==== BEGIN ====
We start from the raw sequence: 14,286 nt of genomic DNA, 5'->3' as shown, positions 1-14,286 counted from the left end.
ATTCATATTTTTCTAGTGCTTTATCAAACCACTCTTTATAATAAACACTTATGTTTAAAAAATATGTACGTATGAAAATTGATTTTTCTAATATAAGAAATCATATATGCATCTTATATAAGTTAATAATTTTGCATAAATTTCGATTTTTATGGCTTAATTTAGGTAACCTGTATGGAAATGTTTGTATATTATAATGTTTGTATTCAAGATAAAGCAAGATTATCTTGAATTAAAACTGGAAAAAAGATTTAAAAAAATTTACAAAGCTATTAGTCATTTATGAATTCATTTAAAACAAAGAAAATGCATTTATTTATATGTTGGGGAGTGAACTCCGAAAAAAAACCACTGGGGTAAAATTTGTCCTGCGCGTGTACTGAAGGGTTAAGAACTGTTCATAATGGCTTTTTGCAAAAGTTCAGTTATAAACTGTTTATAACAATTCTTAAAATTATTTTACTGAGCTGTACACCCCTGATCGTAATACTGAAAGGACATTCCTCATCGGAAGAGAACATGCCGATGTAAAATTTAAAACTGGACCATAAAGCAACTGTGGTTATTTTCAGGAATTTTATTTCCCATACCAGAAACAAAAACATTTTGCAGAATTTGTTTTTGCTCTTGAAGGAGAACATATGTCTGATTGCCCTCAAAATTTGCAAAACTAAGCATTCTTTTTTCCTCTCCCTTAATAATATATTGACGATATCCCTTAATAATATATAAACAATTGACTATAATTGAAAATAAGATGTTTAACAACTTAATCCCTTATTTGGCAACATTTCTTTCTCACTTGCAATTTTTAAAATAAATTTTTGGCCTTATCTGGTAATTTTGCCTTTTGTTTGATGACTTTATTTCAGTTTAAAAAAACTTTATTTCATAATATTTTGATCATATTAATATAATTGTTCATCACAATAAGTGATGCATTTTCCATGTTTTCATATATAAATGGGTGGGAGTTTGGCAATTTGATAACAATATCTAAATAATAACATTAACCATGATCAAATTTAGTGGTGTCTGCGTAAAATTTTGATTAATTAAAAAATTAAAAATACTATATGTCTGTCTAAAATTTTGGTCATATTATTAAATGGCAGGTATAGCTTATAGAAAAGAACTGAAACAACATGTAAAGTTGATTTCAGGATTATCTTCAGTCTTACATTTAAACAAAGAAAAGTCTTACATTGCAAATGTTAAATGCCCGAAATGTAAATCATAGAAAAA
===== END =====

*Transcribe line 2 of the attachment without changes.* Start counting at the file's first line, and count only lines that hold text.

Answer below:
ATTCATATTTTTCTAGTGCTTTATCAAACCACTCTTTATAATAAACACTTATGTTTAAAAAATATGTACGTATGAAAATTGATTTTTCTAATATAAGAAATCATATATGCATCTTATATAAGTTAATAATTTTGCATAAATTTCGATTTTTATGGCTTAATTTAGGTAACCTGTATGGAAATGTTTGTATATTATAATGTTTGTATTCAAGATAAAGCAAGATTATCTTGAATTAAAACTGGAAAAAAGATTTAAAAAAATTTACAAAGCTATTAGTCATTTATGAATTCATTTAAAACAAAGAAAATGCATTTATTTATATGTTGGGGAGTGAACTCCGAAAAAAAACCACTGGGGTAAAATTTGTCCTGCGCGTGTACTGAAGGGTTAAGAACTGTTCATAATGGCTTTTTGCAAAAGTTCAGTTATAAACTGTTTATAACAATTCTTAAAATTATTTTACTGAGCTGTACACCCCTGATCGTAATACTGAAAGGACATTCCTCATCGGAAGAGAACATGCCGATGTAAAATTTAAAACTGGACCATAAAGCAACTGTGGTTATTTTCAGGAATTTTATTTCCCATACCAGAAACAAAAACATTTTGCAGAATTTGTTTTTGCTCTTGAAGGAGAACATATGTCTGATTGCCCTCAAAATTTGCAAAACTAAGCATTCTTTTTTCCTCTCCCTTAATAATATATTGACGATATCCCTTAATAATATATAAACAATTGACTATAATTGAAAATAAGATGTTTAACAACTTAATCCCTTATTTGGCAACATTTCTTTCTCACTTGCAATTTTTAAAATAAATTTTTGGCCTTATCTGGTAATTTTGCCTTTTGTTTGATGACTTTATTTCAGTTTAAAAAAACTTTATTTCATAATATTTTGATCATATTAATATAATTGTTCATCACAATAAGTGATGCATTTTCCATGTTTTCATATATAAATGGGTGGGAGTTTGGCAATTTGATAACAATATCTAAATAATAACATTAACCATGATCAAATTTAGTGGTGTCTGCGTAAAATTTTGATTAATTAAAAAATTAAAAATACTATATGTCTGTCTAAAATTTTGGTCATATTATTAAATGGCAGGTATAGCTTATAGAAAAGAACTGAAACAACATGTAAAGTTGATTTCAGGATTATCTTCAGTCTTACATTTAAACAAAGAAAAGTCTTACATTGCAAATGTTAAATGCCCGAAATGTAAATCATAGAAAAA